I admire parents who really know how to parent, but there are many who do not. And probably if being childFREE were more acceptable, we'd have fewer abusive, neglectful parents. An acceptable choice without pitying glances, advice we'll "change our mind" and "who will take care of you in old age."

At any rate, I'm 62 and have NO regrets. I do have several grand-nieces, even a couple living nearby, but since I didn't have children, I planned for my elderly years whereas that "fall back" plan to have kids take care of you wasn't an option. And not always a plan at all.

I have two regrets about not having kids. (1), I will never know what kind of father I would have made and (2), Having no heirs, I am the last person alive in my family. When I go, my family line goes with me.

Karen, I also am becoming a gram for first time in November. Perhaps Dkzody has a few tips.

For some time, I've lived without grandchildren and plan on winging it as it happens. I don't embrace having or forming expectations; rather prefer the surprise and spontaneous ways.

I married and had one child pre-birth control pills. After a very bad reaction to those first strong pills, I got pregnant again. I never wanted children, and I was a poor mother as was my mother. Now I have 14 genetic and adopted grandchildren, two of which talk to us. I plan on winging old age dependencies myself. Great topic.

No children and no regrets.

Life is about choices.

I am second oldest in a big family. I dreamed about being a teacher, but it took so darn long to get there because I was repeating grades, told I would never graduate, blah blah.

My grade two teacher smelled of elderberries.

Never mind that.

I achieved my goal with honours and oh did I love working with all the different characters that walked into my classroom.

Ten years into retirement, I often bump into my ex students on sardine numb bumbling bus 211 from downtown, or at the local mall.

When that happens, the student runs up and hugs me. Some of them are big hulking dudes!

Then that ex student proceeds to tell me every single achievement since they last saw me.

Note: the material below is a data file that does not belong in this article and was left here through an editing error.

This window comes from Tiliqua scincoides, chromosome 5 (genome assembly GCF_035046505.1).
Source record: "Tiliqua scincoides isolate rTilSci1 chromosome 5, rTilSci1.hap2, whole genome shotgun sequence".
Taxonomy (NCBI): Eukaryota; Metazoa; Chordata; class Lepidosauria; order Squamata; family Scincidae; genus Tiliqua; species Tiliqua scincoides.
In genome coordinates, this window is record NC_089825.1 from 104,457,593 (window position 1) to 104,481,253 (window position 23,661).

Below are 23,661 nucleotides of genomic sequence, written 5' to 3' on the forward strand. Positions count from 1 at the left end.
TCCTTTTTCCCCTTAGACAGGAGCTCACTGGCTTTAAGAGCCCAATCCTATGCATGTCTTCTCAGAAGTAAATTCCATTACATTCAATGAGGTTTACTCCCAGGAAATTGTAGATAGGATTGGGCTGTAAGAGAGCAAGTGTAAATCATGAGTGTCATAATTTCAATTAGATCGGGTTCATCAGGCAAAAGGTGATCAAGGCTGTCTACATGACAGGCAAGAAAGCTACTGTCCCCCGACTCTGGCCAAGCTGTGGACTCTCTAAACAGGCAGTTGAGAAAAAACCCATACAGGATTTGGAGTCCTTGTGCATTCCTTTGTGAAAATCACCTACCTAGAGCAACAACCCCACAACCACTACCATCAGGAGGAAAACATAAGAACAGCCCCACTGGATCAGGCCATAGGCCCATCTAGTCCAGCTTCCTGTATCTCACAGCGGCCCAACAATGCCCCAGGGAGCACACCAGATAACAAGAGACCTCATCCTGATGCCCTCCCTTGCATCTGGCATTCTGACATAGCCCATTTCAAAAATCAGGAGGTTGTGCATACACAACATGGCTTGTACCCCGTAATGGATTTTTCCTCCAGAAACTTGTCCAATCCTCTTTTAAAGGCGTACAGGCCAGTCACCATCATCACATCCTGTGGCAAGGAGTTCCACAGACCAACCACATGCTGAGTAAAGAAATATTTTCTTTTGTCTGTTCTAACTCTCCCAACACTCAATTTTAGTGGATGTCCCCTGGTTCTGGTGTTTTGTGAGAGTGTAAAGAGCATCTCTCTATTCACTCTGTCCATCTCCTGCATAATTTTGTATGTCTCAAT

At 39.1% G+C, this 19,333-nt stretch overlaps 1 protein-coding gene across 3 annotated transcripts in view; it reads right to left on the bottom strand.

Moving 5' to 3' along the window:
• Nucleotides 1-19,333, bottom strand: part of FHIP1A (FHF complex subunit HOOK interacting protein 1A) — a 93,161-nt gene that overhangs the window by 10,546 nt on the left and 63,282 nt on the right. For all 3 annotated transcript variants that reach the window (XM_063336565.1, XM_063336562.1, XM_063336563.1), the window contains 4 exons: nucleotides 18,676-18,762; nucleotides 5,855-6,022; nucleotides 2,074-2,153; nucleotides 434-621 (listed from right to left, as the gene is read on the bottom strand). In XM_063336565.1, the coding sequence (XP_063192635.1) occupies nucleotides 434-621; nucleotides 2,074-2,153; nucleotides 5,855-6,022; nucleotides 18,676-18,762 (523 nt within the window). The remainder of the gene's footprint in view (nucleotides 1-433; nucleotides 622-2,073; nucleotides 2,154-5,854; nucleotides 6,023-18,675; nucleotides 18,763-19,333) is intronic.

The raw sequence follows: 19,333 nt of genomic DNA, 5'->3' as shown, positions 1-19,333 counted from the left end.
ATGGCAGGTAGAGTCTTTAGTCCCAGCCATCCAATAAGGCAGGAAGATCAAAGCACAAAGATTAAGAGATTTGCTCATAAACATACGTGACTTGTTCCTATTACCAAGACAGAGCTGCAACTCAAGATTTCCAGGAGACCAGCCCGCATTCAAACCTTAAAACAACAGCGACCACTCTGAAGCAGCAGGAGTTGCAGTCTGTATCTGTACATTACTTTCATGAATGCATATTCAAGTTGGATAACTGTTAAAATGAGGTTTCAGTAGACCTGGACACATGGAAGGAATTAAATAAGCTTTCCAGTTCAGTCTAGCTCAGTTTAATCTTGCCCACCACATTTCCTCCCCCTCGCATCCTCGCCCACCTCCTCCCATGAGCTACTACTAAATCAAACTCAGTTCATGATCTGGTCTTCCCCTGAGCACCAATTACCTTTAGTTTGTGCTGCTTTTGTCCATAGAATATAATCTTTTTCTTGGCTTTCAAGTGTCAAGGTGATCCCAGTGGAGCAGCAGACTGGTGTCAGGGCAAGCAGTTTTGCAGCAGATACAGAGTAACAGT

This is music to my ears. I get all emotional, realizing how much trust we earn when we give our true selves, whatever the job.

A kind of quiet pride comes over me for having turned some lives around.

There are many creative, simple or original ways of contributing to society.

These comments are such interesting reading! We came from an extended family, five generations in the same small farming community - yet I have only one child and my sisters have none, by choice and circumstance. My son and his wife have moved back in with me (into my tiny house) and at age 27 are expecting their first child in January. The abject panic I felt at first has worn off into a more calm resignation. When asked why this threw me into an anxiety attack, it was easy to categorize: financial, political and environmental concerns, all of which are inter-related, of course. I'm sure that I will be madly in love with the child, and my capacity for worry will simply continue to increase!

Ronni...Are your "grandchildren" possibly your blog and storytelling sites? Just look at how many varied stories and feelings were generated by your story today. I cannot imagine how much time and energy it takes for you to keep these going and I know you enjoy this part of your life. I only hope you can feel how much each of us who participates in your site appreciates what you do!